A worrying new study shows that marijuana users have elevated levels of cadmium and lead in their blood and urine compared to non-drinkers found.
Researchers at Columbia University’s Mailman School of Public Health analyzed data from a group of more than 7,200 adults and found that the 358 people who reported using marijuana in the past 30 days had 27% higher blood lead levels than those who reported abstaining from both marijuana and tobacco.
The authors found that marijuana users had 21% higher levels of urinary lead in addition to 22% higher blood cadmium levels and 18% higher urine cadmium levels compared to those who did not use marijuana or tobacco.
The researchers examined data from blood and urine samples collected between 2008 and 2015 as part of the National Health and Nutrition Examination Survey conducted by the National Center for Health Statistics
They divided 7,254 participants into five categories: non-marijuana/non-tobacco use, exclusive marijuana use, exclusive tobacco use, and dual marijuana and tobacco use. They then measured five different metals in the people’s blood and 16 in their urine.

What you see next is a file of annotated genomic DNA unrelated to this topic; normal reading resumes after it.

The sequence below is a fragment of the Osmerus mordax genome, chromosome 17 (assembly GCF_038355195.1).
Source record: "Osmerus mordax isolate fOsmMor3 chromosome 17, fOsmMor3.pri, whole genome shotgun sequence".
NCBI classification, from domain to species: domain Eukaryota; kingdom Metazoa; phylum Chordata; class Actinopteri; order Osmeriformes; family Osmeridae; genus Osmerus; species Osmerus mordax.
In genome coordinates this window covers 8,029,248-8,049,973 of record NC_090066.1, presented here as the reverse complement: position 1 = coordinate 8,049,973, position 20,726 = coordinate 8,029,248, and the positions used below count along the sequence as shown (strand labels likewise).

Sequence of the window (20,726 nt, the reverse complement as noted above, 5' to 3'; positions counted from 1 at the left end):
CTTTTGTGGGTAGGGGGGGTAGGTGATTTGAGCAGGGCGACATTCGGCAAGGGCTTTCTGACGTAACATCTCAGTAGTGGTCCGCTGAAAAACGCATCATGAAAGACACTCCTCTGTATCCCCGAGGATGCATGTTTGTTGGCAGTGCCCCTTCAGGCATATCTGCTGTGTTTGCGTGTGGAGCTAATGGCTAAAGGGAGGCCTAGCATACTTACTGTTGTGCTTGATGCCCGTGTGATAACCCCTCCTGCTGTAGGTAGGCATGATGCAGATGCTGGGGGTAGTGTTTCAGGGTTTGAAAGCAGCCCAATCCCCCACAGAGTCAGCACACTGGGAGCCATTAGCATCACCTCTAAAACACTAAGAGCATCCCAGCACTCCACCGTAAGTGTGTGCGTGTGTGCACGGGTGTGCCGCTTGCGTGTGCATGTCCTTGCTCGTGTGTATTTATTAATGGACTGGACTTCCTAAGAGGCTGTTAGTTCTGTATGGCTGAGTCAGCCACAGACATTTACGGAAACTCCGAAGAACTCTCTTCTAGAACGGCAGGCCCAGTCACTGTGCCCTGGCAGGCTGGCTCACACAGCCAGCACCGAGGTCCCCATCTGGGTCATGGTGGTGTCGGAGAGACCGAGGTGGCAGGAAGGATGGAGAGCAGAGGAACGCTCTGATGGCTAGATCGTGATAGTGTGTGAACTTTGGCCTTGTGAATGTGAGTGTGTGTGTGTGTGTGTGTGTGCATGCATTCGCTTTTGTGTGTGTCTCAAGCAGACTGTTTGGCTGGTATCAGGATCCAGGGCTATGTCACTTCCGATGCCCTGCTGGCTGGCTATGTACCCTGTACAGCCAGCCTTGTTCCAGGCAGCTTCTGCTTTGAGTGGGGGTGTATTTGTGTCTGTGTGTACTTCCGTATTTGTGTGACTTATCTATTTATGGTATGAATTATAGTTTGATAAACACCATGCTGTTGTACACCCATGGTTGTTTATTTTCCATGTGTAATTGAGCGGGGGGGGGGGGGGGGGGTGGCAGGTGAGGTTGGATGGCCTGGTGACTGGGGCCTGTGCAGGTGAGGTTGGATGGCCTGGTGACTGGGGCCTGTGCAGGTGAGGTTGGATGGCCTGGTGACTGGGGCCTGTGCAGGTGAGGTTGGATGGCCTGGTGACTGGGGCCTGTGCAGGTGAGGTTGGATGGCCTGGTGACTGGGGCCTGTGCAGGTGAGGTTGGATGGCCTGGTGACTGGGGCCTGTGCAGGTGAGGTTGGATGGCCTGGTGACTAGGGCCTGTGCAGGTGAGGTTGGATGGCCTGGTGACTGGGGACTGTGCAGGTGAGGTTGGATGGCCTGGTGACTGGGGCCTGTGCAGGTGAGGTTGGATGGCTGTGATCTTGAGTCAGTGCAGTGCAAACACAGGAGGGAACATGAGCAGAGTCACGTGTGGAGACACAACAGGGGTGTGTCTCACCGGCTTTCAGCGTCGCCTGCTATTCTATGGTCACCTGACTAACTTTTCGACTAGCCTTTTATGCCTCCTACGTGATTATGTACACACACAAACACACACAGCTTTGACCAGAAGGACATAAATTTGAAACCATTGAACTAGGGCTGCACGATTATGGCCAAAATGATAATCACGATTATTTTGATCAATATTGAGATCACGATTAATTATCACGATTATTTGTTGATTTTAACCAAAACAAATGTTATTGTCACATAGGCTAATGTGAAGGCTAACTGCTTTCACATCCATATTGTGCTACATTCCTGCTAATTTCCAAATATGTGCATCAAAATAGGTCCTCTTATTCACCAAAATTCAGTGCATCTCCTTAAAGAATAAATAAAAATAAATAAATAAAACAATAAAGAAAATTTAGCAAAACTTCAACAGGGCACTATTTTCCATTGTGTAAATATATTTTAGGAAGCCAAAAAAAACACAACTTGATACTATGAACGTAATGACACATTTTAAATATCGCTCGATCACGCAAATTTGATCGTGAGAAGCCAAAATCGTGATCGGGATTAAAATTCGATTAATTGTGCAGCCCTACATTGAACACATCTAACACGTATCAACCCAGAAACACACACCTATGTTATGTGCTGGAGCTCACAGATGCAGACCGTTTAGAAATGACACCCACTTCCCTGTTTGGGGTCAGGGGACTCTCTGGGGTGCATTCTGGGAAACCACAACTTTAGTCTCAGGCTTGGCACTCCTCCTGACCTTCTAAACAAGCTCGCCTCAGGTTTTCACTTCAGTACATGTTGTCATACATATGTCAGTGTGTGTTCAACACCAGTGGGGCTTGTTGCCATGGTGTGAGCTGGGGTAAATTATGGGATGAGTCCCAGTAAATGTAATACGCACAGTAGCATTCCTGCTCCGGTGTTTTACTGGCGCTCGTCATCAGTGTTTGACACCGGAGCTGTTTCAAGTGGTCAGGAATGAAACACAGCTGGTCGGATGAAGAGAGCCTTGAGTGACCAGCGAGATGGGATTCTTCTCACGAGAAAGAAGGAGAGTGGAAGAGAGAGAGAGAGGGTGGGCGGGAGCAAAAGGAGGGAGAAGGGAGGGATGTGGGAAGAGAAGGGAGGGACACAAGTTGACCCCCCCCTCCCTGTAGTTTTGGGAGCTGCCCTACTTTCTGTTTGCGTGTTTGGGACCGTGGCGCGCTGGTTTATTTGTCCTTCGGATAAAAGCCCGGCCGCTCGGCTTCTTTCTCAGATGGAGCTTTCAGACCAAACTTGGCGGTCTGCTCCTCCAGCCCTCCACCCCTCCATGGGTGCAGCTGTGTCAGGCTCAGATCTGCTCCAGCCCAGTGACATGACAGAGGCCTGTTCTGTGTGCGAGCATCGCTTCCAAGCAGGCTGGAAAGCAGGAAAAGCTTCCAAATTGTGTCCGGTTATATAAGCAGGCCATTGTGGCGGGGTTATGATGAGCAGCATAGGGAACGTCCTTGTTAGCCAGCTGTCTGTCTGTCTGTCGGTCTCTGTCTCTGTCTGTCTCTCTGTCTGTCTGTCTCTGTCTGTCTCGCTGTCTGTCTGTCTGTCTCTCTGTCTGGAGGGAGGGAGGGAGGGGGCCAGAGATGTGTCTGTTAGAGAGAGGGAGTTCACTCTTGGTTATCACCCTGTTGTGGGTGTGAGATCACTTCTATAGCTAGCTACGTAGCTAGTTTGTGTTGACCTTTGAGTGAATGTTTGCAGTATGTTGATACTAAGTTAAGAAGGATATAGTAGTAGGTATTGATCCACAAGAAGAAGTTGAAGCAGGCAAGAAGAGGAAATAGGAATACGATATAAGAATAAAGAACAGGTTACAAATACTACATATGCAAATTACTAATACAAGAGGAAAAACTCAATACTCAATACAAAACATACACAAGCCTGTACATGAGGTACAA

“Because the cannabis plant is a known metal scavenger, we hypothesized that marijuana users would have higher metal biomarker levels compared to non-marijuana users,” said Katlyn McGraw, study author and postdoctoral researcher at Columbia University .
“Our results therefore suggest that marijuana is a source of cadmium and lead exposure,” she added.
There is no safe level of lead exposure, according to the World Health Organization. Even low levels of exposure can affect children’s brain development and lead to behavioral and learning problems. In adults, lead exposure can lead to an increased risk of high blood pressure, heart problems, and kidney damage.
Cadmium is classified as carcinogenic by the WHO exposureEven in small amounts, exposure to air, water, or tobacco smoke over time can cause kidney disease and brittle bones.
“For both cadmium and lead, these metals likely stay in the body for years, long after exposure ends,” says Tiffany Sanchez, study author and assistant professor of environmental health sciences at Columbia University. said NBC News.
The results of the study were published Wednesday in the journal Environmental Health Perspectives.